Cody Fowler was a lawyer in
Tampa, Florida Tampa () is a major city that serves as the county seat of Hillsborough County, Florida, United States. It is on the west coast of Florida on Tampa Bay, near the Gulf of Mexico. Tampa is the largest city in the Tampa Bay area. With an estimated ...
who was noted early in his career for his willingness to defend African Americans in court, something many other white lawyers at the time were unwilling to do. Fowler went on to become chairman of both Tampa and Florida’s Bi-Racial Commissions in 1959, which were formed to help the city and state to navigate racial issues. He was also appointed president of the
American Bar Association The American Bar Association (ABA), founded August 21, 1878, is a voluntary bar association of lawyers and law students, which is not specific to any jurisdiction in the United States. The ABA's most important stated activities are the settin ...
in 1950, becoming the first Tampa lawyer to attain that distinction. The Cody Fowler House, which was built for him by M. Leo Elliot in 1922, is a historic home in Temple Terrace.

Early life

Born in 1892 in Arlington, Tennessee, Fowler attended the Missouri Military Academy in Mexico, Missouri, Castle Heights School in Lebanon, Tennessee, the University of Missouri, and Cumberland University.

Career and community involvement

Fowler arrived in Tampa in 1924 and was heavily involved in Tampa’s civic life. His mother, Maud Fowler, was involved in the development of Temple Terrace, and served as its first mayor in 1926. Cody Fowler drafted the city charter, served as city attorney, and also served a term as mayor in 1928. Fowler also filed the application for the first federally chartered thrift in Tampa, First Federal (later Freedom Savings and Loan Association), on the first day applications were being accepted as part of the New Deal in 1933. According to those who worked with him at the bank, Fowler used to tell how he merely happened to be in Washington D.C. at the time and visited the office that handled these charters. First Federal was responsible for most of the home loans in Tampa’s emerging communities, as it had no other competition.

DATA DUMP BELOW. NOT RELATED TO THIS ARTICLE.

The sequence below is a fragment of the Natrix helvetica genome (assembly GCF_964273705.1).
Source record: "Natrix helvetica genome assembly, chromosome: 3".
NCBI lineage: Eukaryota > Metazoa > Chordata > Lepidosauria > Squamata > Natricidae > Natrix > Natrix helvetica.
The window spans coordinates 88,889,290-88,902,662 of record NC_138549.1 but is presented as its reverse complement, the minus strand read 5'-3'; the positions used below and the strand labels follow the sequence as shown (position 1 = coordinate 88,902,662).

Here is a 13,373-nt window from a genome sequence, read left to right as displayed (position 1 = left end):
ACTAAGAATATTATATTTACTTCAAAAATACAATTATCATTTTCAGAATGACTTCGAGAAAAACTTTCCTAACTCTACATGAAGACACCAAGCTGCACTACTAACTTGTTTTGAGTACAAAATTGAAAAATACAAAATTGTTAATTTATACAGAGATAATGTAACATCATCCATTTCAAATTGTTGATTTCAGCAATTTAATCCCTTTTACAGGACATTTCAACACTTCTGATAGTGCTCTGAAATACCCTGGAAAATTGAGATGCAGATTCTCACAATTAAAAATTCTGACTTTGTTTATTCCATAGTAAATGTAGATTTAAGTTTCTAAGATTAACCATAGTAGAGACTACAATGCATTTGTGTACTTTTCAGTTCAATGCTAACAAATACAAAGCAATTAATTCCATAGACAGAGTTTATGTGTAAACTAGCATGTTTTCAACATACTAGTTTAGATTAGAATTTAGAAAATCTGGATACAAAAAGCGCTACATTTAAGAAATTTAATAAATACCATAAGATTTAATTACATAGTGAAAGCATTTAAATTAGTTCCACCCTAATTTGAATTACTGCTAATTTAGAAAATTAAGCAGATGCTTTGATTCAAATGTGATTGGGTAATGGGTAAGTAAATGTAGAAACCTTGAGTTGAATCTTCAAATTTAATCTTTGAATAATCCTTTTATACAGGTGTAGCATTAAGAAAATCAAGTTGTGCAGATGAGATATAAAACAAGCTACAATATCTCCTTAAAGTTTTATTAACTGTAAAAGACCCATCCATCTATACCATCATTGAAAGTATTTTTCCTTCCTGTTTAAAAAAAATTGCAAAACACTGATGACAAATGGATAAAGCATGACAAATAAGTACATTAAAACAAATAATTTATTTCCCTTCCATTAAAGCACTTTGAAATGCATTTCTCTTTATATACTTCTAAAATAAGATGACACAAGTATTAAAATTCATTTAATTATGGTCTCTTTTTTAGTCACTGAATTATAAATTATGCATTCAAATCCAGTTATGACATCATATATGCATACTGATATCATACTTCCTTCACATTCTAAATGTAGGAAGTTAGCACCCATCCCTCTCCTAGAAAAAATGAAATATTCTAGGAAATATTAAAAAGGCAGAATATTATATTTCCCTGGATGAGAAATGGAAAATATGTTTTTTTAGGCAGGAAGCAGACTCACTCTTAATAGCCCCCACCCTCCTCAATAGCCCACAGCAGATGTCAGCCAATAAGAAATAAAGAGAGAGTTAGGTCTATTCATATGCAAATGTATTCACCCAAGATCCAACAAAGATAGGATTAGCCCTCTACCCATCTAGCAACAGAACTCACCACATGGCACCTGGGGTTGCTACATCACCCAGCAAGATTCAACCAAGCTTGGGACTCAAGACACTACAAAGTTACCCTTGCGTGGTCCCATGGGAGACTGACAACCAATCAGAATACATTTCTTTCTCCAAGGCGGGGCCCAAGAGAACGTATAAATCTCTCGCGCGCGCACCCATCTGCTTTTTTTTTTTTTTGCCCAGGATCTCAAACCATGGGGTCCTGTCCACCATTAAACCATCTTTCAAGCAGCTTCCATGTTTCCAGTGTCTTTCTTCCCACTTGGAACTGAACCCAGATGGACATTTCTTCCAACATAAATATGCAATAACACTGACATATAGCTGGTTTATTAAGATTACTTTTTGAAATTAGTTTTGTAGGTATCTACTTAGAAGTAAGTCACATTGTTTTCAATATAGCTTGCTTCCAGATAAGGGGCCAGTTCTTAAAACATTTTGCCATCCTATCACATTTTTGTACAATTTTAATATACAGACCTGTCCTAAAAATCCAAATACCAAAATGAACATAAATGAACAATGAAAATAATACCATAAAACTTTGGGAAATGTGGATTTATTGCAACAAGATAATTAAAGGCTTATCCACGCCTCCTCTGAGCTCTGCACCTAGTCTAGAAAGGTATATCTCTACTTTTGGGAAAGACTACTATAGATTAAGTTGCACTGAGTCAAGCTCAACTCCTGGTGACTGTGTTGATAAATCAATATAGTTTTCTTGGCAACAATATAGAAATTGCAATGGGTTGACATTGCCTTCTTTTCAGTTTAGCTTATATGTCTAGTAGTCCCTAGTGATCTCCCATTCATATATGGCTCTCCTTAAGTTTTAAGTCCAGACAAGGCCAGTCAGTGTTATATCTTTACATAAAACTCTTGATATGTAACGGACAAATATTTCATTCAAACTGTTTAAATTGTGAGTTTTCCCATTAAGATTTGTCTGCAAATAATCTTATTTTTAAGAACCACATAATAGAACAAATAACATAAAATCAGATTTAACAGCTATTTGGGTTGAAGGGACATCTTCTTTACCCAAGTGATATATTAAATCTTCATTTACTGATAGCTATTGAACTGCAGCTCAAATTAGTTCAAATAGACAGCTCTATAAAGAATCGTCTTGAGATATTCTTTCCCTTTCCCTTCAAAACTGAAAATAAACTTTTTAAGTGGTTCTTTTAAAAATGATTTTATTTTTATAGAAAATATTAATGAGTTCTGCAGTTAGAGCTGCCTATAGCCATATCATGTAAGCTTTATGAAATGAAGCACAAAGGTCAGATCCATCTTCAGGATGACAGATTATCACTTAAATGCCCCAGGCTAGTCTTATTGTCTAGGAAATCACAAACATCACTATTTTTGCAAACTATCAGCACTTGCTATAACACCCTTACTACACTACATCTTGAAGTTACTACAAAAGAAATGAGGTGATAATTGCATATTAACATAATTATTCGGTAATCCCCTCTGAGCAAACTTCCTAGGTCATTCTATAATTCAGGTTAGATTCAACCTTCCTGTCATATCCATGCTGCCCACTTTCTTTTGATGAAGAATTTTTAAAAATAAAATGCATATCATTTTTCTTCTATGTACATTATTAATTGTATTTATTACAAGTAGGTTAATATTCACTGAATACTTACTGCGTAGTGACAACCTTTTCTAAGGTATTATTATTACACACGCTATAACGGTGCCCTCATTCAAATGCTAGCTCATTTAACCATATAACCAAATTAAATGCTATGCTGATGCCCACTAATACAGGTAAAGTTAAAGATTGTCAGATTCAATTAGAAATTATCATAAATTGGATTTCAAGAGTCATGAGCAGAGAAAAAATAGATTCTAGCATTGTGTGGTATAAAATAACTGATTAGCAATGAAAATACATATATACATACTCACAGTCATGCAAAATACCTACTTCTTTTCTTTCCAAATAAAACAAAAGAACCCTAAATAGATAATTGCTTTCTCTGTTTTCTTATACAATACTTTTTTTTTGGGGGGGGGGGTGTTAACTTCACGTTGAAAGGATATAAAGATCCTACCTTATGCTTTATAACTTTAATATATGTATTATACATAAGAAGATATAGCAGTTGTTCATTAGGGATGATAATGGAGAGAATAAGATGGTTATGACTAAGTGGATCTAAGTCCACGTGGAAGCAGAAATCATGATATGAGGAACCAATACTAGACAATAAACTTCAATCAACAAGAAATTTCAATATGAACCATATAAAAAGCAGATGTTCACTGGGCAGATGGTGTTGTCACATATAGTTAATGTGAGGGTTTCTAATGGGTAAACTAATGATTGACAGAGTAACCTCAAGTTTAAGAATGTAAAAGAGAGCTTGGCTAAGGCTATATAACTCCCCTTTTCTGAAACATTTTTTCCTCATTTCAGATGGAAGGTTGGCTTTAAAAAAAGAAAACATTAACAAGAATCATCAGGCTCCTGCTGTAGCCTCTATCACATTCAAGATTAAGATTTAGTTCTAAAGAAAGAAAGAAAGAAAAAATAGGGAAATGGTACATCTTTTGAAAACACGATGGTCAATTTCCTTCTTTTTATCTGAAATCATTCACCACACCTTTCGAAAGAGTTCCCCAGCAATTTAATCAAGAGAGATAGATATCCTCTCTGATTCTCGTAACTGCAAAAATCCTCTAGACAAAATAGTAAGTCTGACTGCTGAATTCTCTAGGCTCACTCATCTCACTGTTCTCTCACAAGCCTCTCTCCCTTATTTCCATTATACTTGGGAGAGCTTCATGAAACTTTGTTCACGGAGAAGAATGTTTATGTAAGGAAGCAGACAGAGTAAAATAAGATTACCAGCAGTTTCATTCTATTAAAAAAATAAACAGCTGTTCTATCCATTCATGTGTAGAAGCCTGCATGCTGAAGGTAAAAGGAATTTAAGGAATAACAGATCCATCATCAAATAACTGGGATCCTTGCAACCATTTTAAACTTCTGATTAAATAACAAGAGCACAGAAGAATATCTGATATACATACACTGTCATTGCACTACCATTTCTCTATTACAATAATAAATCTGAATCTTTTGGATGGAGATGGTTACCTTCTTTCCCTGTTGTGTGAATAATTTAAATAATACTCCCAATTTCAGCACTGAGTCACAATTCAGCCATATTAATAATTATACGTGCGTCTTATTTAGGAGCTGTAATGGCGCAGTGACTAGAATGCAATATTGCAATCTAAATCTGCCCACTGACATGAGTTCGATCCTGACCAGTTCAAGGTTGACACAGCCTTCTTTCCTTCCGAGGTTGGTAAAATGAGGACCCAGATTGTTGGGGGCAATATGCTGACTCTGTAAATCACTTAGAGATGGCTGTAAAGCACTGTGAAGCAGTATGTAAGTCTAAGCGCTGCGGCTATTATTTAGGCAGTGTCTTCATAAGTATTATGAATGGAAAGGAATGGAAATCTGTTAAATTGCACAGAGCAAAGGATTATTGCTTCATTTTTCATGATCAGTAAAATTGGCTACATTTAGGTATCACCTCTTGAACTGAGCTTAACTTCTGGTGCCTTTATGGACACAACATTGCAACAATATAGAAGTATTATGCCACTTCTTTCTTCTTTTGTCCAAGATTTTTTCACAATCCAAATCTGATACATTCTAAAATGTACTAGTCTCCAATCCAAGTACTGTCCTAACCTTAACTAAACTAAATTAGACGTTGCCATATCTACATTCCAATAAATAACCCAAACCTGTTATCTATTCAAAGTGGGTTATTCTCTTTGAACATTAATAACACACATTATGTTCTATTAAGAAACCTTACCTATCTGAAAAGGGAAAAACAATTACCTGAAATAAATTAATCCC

Tampa Bi-Racial Commission

In 1959, Fowler was called upon to chair the Tampa Bi-Racial Commission. Despite his Southern roots, Fowler was committed to peaceful integration, and brought to the Commission other like-minded people who had cooperated on another bi-racial project, the Progress Village housing development for African-American homeowners. In February, 1960, a lunch-counter protest by the NAACP Youth Council in Tampa led some non-affiliated black youths to take on their own protests that resulted in scattered violence. In response to this, as well as at the urging of Governor LeRoy Collins for Fowler to address similar conflicts appearing across the state, Fowler maneuvered the Commission to mediate the dispute, and met privately to urge local businesses to adopt new policies to avoid further tensions. Along with the NAACP and the Merchants Association, the Commission drafted a plan to desegregate lunch counters at the same time, so that angry whites could not visit reprisals on any one establishment. In the following years, the Commission worked in a similarly quiet way to desegregate other services, including the symbolic importance of convincing the Gasparilla Pirate Festival, Gasparilla Parade Committee to allow black marchers in the parade.


*Named Tampa's Man of the Year in 1952. *Cody Fowler's name now adorns Florida State Road 582, Fowler Avenue in Tampa, Florida.


External links

Cody Fowler Papers at the University of South Florida, Tampa Library
{{DEFAULTSORT:Fowler, Cody 1892 births 1978 deaths City and town attorneys in the United States People from Tampa, Florida People from Shelby County, Tennessee Florida lawyers People from Temple Terrace, Florida 20th-century American lawyers